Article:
Phil Schiller thinks you're saying Apple product names wrong - PhoneArena

Phil Schiller thinks you're saying Apple product names wrong

Phil Schiller thinks you're saying Apple product names wrong
Long time readers will know that we like to talk about semantics from time to time, like the value (or lack thereof) in the word "fragmentation" or whether the word "smartphone" is even necessary. However, it's rare for there to be a story about execs at a big company like Apple taking on grammar. Today is that rare exception, because Phil Schiller apparently has strong opinions about how to pluralize the names of Apple products.

The pluralization discussion isn't even the more obvious one that you might expect, as in: How do you refer to more than one iPhone 6s? Are the iPhone 6ses? Instead, Schiller took exception to the pluralization of general products like the iPhone or Mac. Ask any normal person and we're quite sure that most people would say plural would be iPhones or Macs. However, Schiller is not a normal person, it seems. According to Schiller, "One need never pluralize Apple product names." Schiller asserts that Apple product names occupy the strange space as the words deer, scissors, or pants, which are the same whether singular or plural.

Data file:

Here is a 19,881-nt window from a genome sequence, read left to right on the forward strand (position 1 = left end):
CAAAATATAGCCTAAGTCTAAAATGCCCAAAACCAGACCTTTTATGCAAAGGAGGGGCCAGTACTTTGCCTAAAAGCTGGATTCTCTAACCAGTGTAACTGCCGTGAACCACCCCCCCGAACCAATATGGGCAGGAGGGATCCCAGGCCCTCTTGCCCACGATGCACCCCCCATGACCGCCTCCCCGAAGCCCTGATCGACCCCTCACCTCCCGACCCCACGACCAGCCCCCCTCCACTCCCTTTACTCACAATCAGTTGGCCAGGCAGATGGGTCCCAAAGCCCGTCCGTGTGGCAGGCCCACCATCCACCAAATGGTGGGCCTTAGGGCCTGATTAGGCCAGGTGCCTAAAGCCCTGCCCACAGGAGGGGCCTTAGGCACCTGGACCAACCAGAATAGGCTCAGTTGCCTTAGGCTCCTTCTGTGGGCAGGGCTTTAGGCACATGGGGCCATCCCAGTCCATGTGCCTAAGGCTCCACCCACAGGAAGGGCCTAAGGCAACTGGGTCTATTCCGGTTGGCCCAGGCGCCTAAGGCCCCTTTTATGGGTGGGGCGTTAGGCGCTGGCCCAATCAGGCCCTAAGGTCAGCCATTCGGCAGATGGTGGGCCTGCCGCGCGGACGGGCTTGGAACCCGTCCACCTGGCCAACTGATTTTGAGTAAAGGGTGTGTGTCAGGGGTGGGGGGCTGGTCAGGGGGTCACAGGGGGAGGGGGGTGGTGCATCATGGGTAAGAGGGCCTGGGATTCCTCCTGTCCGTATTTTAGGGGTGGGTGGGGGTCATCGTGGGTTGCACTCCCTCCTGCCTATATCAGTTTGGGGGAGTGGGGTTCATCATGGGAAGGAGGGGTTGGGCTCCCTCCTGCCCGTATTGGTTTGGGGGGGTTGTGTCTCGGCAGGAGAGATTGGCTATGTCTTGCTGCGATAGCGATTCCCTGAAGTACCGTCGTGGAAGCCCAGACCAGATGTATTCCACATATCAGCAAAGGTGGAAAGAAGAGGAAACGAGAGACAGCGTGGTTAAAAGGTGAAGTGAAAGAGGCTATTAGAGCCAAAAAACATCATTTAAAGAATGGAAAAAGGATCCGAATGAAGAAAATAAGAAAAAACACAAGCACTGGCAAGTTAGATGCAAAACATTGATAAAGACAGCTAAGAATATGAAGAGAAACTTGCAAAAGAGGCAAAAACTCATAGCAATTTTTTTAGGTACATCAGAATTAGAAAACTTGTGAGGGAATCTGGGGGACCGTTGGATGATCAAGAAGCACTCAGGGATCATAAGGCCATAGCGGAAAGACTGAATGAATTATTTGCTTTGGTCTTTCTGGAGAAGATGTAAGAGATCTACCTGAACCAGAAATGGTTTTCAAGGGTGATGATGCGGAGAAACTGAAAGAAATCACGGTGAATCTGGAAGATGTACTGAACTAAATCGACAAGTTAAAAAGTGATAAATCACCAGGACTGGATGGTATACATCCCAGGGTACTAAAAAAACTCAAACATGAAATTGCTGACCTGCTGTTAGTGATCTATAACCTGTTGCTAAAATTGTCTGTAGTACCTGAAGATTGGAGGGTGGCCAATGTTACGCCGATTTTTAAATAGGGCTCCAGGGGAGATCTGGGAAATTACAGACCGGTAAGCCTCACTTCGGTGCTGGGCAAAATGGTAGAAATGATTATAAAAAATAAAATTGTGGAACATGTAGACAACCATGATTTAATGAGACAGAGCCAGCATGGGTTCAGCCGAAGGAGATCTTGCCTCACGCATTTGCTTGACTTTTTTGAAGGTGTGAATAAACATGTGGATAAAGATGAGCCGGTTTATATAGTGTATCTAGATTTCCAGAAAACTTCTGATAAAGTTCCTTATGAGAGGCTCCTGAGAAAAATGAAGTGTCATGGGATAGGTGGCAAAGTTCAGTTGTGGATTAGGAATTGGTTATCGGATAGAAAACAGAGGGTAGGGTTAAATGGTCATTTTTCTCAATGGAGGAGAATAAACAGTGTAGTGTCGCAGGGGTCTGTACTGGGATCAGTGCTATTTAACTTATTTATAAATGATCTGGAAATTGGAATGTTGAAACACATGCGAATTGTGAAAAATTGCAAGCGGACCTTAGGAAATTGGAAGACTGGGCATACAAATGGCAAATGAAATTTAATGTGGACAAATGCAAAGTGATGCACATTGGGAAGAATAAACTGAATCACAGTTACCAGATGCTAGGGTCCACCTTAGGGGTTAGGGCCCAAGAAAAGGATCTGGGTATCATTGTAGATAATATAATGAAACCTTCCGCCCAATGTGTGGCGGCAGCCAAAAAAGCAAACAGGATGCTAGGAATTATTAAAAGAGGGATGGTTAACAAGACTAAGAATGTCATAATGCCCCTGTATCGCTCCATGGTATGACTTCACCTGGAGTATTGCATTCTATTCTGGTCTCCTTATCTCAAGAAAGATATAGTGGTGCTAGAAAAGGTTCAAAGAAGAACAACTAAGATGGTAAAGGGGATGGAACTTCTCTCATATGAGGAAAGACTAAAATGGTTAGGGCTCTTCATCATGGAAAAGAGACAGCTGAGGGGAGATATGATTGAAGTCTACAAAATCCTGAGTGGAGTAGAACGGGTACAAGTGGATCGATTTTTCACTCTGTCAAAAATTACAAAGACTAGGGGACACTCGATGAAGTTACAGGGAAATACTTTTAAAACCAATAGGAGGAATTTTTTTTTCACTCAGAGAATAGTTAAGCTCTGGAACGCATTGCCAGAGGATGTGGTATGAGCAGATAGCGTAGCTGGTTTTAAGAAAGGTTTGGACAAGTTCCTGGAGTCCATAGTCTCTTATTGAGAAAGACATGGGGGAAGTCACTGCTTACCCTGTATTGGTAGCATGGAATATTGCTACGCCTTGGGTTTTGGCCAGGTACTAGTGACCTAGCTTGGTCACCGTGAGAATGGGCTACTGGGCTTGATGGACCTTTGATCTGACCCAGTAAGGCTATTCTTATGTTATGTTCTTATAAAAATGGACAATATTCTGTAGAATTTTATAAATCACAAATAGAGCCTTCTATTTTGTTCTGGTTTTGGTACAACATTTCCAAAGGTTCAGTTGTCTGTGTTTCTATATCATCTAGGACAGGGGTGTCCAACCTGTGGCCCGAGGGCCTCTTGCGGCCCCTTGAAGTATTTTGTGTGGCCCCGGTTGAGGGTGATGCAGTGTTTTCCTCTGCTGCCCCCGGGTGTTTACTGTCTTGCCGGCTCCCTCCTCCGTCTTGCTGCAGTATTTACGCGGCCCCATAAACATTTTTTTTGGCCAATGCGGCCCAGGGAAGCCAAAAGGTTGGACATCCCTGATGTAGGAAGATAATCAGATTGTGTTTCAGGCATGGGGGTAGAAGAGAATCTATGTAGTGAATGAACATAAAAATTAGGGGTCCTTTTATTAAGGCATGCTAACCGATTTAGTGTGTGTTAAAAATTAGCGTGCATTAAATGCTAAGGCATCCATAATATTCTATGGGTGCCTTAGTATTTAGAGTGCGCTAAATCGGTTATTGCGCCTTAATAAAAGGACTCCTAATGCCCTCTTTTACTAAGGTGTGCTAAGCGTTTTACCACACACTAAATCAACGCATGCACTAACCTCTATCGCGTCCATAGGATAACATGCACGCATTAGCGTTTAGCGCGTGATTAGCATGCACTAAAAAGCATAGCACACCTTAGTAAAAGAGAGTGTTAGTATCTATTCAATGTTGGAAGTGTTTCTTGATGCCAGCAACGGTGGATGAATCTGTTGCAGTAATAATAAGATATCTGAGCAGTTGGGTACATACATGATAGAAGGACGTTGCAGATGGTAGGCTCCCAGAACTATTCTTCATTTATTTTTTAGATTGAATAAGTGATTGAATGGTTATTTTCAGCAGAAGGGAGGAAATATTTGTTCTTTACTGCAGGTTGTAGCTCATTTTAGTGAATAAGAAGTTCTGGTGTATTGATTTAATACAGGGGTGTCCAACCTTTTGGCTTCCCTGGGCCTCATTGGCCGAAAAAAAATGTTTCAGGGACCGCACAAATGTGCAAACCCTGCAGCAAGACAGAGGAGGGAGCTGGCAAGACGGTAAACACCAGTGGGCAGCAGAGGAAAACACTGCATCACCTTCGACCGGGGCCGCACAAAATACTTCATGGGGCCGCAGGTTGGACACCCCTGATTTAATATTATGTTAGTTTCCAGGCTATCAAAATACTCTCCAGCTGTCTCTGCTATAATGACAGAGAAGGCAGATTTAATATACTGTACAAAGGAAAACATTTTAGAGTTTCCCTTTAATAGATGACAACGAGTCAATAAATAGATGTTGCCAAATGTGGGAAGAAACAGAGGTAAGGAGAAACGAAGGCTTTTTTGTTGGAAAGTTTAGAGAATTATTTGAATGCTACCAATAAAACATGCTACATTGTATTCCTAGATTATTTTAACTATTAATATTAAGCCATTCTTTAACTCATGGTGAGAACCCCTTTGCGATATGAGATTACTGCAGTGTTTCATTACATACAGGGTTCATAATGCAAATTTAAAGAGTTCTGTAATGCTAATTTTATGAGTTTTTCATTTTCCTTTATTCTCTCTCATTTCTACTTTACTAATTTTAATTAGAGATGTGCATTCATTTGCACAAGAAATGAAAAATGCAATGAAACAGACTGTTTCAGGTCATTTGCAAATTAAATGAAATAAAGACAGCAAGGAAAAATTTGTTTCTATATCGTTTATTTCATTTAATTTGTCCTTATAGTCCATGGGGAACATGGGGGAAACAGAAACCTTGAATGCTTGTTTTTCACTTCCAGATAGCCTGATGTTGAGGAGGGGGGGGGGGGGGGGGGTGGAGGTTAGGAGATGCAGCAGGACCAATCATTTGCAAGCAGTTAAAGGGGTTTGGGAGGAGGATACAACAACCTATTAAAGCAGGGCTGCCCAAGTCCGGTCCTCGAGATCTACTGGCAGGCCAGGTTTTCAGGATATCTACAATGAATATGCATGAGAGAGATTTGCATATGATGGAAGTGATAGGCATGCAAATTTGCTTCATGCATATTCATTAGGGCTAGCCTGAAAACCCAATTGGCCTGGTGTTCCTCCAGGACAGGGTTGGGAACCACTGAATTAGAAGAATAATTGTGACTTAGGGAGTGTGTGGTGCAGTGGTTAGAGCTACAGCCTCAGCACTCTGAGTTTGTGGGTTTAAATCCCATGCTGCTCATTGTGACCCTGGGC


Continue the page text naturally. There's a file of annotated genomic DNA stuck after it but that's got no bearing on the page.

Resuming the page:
This means, Schiller said, that it would be correct to say, "I have 3 Macintosh," (as though anyone in the word doesn't call an Apple computer a Mac). This means the sentence "The school has 25 iPad" would be completely acceptable. However, if you can't bring yourself to say it that way, the official Apple style guide suggests the correct way to do it is to add a descriptor, like "5 iPad tablets" or "69 iPhone devices". 

Of course, the whole argument is ridiculous, because not only are these just the ways Apple would like you to say it (which has no bearing on how normal people actually talk), but CEO Tim Cook himself has broken the rules by saying the words "iPhones" and "iPad Pros" in the most recent earnings call. 

So basically, just say what you want. The Apple Style Guide isn't the dictionary so the rules don't really matter to anyone outside of Apple itself. 

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